Songs for Tonight
Pop music is impatient, symbolism-prone and fully consumed by a lust for drama and circumstance -- hence, night time is perpetually the right time, as in "tonight." Accept no substitutes. Nightfall doubles as crucible or baptism, acting as a pivot point for self-transformation, self-realization, self-actualization or one reckoning or another.
For Limp Bizkit's Fred Durst, it's sinking a sap tap into the towering pine of his simmering, relationship-stoked rage and letting fly ("Break Stuff"); for Linkin Park, it's stepping away from a destructive habit, or a series of them ("Breaking the Habit"). For fun., the starry-sky'd present is pretext to party because it's there, and the bars are full of pianos and lost souls ("We Are Young"). Pink insists that anyone stepping to her at the club step off -- and jerk off -- tonight ("U + Ur Hand"). For Of Montreal's Kevin Barnes, night time is the right time for peppy, drama-club suicide role play ("No Conclusion").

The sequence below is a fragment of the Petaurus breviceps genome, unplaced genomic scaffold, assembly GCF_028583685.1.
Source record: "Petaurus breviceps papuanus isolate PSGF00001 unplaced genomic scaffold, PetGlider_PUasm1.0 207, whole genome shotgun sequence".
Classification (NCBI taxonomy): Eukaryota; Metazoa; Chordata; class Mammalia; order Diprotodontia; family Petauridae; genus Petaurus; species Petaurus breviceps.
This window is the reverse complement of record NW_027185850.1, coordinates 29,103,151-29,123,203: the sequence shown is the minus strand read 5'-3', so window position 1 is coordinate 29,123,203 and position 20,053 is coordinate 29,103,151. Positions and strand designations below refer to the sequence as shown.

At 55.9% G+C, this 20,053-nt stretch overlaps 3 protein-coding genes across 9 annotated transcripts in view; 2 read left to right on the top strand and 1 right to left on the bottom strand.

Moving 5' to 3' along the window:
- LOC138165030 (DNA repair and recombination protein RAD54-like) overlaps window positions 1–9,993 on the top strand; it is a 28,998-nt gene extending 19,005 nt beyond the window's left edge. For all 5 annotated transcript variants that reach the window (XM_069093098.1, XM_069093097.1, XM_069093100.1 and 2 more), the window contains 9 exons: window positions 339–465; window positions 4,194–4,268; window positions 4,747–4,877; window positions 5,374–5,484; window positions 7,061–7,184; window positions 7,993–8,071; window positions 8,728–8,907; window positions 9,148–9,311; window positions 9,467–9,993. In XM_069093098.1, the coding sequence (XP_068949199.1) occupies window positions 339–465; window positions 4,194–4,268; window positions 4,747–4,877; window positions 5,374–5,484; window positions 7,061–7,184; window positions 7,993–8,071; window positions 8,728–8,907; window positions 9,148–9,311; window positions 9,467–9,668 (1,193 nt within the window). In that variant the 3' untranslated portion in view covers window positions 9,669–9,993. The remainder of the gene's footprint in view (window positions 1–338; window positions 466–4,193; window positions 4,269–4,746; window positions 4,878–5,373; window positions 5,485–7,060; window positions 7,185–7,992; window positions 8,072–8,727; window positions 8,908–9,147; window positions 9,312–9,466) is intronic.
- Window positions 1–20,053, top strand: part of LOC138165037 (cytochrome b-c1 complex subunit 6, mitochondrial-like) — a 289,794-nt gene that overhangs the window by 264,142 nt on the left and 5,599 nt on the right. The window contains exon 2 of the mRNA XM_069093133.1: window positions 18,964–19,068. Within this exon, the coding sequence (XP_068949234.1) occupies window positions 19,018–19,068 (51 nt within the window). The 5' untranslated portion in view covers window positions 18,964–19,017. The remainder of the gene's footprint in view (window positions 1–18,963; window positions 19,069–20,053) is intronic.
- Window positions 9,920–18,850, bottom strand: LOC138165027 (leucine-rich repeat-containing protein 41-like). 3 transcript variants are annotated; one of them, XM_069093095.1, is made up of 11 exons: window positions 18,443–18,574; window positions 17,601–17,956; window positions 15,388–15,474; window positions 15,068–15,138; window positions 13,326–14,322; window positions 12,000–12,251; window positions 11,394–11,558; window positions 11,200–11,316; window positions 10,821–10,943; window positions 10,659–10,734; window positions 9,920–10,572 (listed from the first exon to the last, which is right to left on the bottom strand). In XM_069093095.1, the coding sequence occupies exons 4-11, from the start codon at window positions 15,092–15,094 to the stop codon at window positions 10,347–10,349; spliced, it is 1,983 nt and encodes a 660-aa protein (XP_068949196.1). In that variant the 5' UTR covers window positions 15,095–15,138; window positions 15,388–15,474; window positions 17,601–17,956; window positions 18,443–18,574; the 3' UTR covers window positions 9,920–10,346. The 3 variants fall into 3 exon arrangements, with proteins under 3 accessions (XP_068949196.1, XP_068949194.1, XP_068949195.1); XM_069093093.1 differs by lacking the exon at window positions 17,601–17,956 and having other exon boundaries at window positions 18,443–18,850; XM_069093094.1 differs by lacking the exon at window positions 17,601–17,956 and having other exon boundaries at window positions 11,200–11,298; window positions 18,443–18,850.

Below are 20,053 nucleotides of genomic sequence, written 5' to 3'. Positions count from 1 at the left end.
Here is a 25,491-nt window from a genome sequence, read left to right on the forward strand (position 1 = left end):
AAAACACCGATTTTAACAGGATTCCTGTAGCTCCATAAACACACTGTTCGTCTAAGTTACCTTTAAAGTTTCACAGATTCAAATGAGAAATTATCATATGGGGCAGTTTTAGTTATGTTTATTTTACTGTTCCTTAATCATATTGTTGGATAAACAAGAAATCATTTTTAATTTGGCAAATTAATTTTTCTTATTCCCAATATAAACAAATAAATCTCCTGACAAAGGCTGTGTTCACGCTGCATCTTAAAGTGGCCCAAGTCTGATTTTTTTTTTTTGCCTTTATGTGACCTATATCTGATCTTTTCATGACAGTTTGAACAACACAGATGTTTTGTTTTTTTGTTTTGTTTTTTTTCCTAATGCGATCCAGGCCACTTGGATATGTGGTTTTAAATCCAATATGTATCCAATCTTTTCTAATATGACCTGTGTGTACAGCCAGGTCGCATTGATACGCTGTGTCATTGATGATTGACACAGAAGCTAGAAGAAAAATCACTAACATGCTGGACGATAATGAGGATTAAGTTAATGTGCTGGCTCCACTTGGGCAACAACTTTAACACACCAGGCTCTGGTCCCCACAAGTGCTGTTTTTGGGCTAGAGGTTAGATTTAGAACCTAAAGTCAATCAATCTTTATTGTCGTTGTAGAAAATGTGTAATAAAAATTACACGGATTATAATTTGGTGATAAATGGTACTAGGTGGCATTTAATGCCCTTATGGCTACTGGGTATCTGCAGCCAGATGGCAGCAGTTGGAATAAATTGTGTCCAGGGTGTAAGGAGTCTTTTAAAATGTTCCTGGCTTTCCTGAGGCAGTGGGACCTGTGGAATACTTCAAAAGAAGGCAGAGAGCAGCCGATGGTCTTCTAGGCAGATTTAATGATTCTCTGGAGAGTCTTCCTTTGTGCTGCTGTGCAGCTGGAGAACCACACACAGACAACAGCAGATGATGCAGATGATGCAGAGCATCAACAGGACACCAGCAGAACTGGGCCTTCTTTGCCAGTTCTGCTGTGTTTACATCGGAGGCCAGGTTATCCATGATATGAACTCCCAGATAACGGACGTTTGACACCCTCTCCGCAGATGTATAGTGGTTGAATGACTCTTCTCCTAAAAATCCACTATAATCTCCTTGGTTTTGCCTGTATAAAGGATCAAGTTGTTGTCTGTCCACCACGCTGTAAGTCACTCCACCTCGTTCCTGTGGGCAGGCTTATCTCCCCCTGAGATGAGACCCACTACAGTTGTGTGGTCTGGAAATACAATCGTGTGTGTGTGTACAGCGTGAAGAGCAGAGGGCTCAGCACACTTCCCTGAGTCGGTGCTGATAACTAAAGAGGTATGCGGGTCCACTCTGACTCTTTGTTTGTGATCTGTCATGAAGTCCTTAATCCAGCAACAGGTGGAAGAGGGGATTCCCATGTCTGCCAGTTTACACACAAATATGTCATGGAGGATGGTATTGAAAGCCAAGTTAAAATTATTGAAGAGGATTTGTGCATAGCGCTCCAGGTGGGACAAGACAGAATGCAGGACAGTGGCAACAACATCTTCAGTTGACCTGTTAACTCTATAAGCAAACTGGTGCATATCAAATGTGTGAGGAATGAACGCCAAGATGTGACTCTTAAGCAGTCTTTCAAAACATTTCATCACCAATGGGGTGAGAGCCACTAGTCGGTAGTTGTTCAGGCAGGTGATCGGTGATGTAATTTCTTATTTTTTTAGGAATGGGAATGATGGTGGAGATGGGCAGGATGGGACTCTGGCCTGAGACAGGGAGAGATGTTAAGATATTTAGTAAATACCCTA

Meanwhile, Justin Timberlake would like to show off his squeeze, his tuxedo and his dancefloor jujitsu tonight ("Suit & Tie"). Which, since evening equals nightlife equals dancing equals an attempt to savor life or shake off the day's indignity, is just the tip of the proverbial iceberg: From DeBarge's Jheri curled harmonics to the Black Eyed Peas' arena-quaking dynamism to Caviar's bummed-out, 'roid-riff bumpkis, the party is the point, it seems. Except, of course, when the aim is a one-night stand (The Outfield's karaoke terror "Your Love," Scarface's nursery-rhyme-y "Goin' Down"), the first score (Van Halen's "Feel Your Love Tonight") or a first kiss (Blake Lewis' "Here's My Hello").